Getting Into Reservoir Modeling for Carbon Sequestration

This article introduces MRST-co2lab, a free and open-source module in MRST, which can be used to carry out reservoir simulations covering the whole life cycle of a CO2 project.

VE model of the Utsira formation with ten injection wells.
SINTEF Digital

Carbon capture and storage has seen a resurgence, with more companies investing in larger-scale projects. Simulations are required throughout the whole operation from screening of many potential sites to studying specific sites to optimize injection operations and demonstrate regulatory compliance.

This article introduces MRST-co2lab, a free and open-source module in the MATLAB Reservoir Simulation Toolbox (MRST), which can be used to carry out reservoir simulations covering the whole life cycle of a CO2 project.

We have developed an introductory application that demonstrates basic functionality from the module and can be downloaded from MathWorks' website. This article will go through the application, which progresses from simple calculation of trapping capacities and migration pathways to more detailed reservoir simulations, including complex physical effects.

To run this tool, you need a MATLAB licence and a copy of MRST, which you can download for free from An important advantage of a scripted language like MATLAB is that breakpoints can be set, variables can be inspected, and code can be run (and modified) on the fly, which leads to fast implementation and easy debugging. The MATLAB debugger is a great tool in this respect and is immensely helpful when developing MRST code.

Basics of CO2 Trapping

Geological carbon storage involves injection of CO2 into permeable formations underground. MRST-co2lab is primarily designed to study injection into pristine saline aquifers but storage in depleted reservoirs is also possible. It includes access to publicly available datasets from the CO2Storage Atlas produced by the Norwegian Petroleum Directorate (NPD). Users can thus load models of potential CO2 storage sites from the Norwegian Continental Shelf and run the analyses described in this article.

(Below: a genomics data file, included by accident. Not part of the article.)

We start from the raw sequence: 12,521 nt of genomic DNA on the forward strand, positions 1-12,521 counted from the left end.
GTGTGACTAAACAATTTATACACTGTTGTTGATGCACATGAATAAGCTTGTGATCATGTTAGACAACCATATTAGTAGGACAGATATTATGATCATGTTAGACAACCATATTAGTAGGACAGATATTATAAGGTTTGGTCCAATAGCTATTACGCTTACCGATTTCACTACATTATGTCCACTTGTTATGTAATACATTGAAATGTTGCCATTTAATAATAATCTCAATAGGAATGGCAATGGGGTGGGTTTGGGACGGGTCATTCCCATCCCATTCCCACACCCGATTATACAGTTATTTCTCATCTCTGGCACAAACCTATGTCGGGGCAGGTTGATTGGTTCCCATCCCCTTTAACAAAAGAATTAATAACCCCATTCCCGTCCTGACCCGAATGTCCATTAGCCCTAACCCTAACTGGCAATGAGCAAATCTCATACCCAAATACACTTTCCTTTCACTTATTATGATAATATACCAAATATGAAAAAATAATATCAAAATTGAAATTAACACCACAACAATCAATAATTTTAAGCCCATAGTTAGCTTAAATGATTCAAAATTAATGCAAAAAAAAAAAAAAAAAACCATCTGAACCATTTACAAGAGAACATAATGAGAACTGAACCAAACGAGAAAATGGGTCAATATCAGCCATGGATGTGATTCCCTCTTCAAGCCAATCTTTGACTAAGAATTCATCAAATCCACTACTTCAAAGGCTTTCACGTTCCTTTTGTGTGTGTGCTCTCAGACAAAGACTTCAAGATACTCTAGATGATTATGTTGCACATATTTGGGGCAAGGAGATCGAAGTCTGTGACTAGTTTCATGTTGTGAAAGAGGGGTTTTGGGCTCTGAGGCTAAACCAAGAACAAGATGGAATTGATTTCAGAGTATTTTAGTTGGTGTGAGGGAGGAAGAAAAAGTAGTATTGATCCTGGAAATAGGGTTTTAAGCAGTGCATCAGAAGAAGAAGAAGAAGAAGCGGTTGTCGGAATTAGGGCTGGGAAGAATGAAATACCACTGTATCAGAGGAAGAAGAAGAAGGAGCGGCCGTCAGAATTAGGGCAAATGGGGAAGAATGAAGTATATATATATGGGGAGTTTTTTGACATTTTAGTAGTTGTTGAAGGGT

Generally, CO2 is injected underground in supercritical phase which has density like a liquid but viscosity like a gas. This high-density supercritical CO2 is ideal for maximizing underground storage. To ensure that CO2 remains in a dense phase, storage sites are chosen deep enough so they have high enough pressure to stop the CO2 transitioning back to the gas phase. Supercritical CO2 is denser than gaseous CO2, but still less dense than the formation brine. Therefore, any injected CO2 will rise due to buoyancy. To trap the CO2 underground, several “trapping mechanisms” come into play.

Stratigraphic trapping. It refers to CO2 becoming trapped under an impermeable (or less permeable) stratigraphic layer. “Structural trapping” denotes trapping next to a structural feature like a sealing fault or an impermeable formation, displaced along a fault, and juxtaposed with the permeable reservoir.

Residual trapping. It is when CO2 becomes trapped in the pore space. When CO2 migrates upward, the heavier formation brine flows in behind it and takes its place. In this situation, capillary forces cause snap-off so that some of the CO2 is left behind as small, immobile droplets inside the pores and thus becomes trapped.

Dissolution or solubility trapping. It occurs when CO2 dissolves into the formation brine. This is desirable as brine density is proportional to dissolved CO2 concentration so CO2-rich brine will sink, reducing the chance of upward migration to the surface.

Mineral trapping. In this type of trapping, CO2 forms a weak carbonic acid and reacts with the reservoir rock to precipitate new minerals, which represent the most secure form of storage. The mineralization process can either be very rapid or take a relatively long time compared to the other trapping mechanisms. MRST-co2lab does not model mineral trapping.

Trapping Capacity Estimates in MRST